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The k-means++ algorithm helps in two following points of the original k-means algorithm:

  1. The original k-means algorithm has the worst case running time of super-polynomial in input size, while k-means++ has claimed to be O(log k).
  2. The approximation found can yield a not so satisfactory result with respect to objective function compared to the optimal clustering.

But are there any drawbacks of k-means++? Should we always used it instead of k-means from now on?

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2 Answers

up vote 14 down vote accepted

Nobody claims k-means++ runs in O(lg k) time; it's solution quality is O(lg k)-competitive with the optimal solution. Both k-means++ and the common method, called Lloyd's algorithm, are approximations to an NP-hard optimization problem.

I'm not sure what the worst case running time of k-means++ is; note that in Arthur & Vassilvitskii's original description, steps 2-4 of the algorithm refer to Lloyd's algorithm. They do claim that it works both better and faster in practice because it starts from a better position.

The drawbacks of k-means++ are thus:

  1. It too can find a suboptimal solution (it's still an approximation).
  2. It's not consistently faster than Lloyd's algorithm (see Arthur & Vassilvitskii's tables).
  3. It's more complicated than Lloyd's algo.
  4. It's relatively new, while Lloyd's has proven it's worth for over 50 years.
  5. Better algorithms may exist for specific metric spaces.

That said, if your k-means library supports k-means++, then by all means try it out.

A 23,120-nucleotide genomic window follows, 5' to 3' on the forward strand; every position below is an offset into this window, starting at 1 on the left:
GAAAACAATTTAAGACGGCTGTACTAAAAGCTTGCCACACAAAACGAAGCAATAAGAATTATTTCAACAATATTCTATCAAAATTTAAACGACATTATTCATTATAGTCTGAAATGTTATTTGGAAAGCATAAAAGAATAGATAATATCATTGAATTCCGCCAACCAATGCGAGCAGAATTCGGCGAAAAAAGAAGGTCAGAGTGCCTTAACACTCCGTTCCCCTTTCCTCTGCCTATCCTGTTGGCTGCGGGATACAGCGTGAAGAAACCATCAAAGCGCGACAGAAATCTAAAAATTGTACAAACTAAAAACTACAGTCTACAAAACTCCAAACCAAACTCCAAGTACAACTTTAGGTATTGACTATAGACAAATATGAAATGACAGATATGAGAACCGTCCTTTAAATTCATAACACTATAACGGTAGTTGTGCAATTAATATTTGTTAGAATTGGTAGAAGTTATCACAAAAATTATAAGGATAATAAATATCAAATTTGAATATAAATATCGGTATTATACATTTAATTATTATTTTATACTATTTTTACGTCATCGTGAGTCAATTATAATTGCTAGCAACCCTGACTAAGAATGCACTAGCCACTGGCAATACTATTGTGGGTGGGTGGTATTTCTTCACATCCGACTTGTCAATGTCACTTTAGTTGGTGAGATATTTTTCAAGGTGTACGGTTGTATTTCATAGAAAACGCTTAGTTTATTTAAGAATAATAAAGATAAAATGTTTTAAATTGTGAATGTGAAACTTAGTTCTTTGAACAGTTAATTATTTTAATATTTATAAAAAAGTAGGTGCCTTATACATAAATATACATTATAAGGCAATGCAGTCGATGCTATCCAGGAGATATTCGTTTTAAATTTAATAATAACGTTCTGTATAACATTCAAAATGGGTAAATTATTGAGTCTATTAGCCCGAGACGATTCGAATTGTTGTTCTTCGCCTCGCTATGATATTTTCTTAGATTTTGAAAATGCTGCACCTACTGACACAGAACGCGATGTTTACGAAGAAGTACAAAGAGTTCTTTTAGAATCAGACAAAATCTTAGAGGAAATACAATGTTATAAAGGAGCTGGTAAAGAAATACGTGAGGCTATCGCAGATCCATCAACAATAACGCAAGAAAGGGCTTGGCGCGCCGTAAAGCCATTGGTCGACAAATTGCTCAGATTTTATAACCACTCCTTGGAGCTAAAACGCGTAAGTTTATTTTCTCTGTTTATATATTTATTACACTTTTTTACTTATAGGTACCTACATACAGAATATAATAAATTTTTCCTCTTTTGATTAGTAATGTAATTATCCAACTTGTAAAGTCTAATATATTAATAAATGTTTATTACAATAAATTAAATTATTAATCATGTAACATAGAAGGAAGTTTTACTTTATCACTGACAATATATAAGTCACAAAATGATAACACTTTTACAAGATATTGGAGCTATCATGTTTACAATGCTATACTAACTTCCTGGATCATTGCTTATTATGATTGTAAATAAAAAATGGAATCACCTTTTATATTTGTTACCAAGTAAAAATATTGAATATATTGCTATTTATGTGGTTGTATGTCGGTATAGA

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just a nitpick. It's log K competitive with optimal, not with Lloyd's. In fact LLoyd's can be arbitrarily bad w.r.t optimal, and has no sane approximation guarantee. –  Suresh Jan 18 '11 at 4:04
    
@Suresh: that's not a nitpick but a thinko on my side. Corrected. –  larsmans Jan 18 '11 at 11:32
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Not your question, but an easy speedup to any kmeans method for large N:

1) first do k-means on a random sample of say sqrt(N) of the points
2) then run full k-means from those centres.

I've found this 5-10 times faster than kmeans++ for N 10000, k 20, with similar results.
How well it works for you will depend on how well a sqrt(N) sample approximates the whole, as well as on N, dim, k, ninit, delta ...

What are your N (number of data points), dim (number of features), and k ?
The huge range in users' N, dim, k, data noise, metrics ... not to mention the lack of public benchmarks, make it tough to compare methods.

Added: Python code for kmeans() and kmeanssample() is here on SO; comments are welcome.

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The paper, "Refining Initial Points for K-Means Clustering (1998)", by Bradley and Fayyad, describes a similar technique in greater detail: citeseer.ist.psu.edu/viewdoc/summary?doi=10.1.1.44.5872 –  Predictor Feb 3 '11 at 13:48
    
Thanks Predictor; have you ever used this ? (Good ideas get re-discovered, not-so-good ideas too.) –  denis Feb 4 '11 at 10:14
    
Have you tried running k-means++ on a random sample first, then refining? –  Anony-Mousse Sep 3 '12 at 12:31
    
@Anony-Mousse, sounds reasonable but no I haven't. Correct me, data sets vary so widely that saying "use variant X on data like Y" is impossible ? –  denis Sep 4 '12 at 11:36
    
Well, k-means++ is a more clever way of seeding on pretty much any kind of data than just choosing random objects. So actually there is little reason to not always use k-means++ unless you have a domain specific heuristic for choosing even better seeds. –  Anony-Mousse Sep 4 '12 at 11:40
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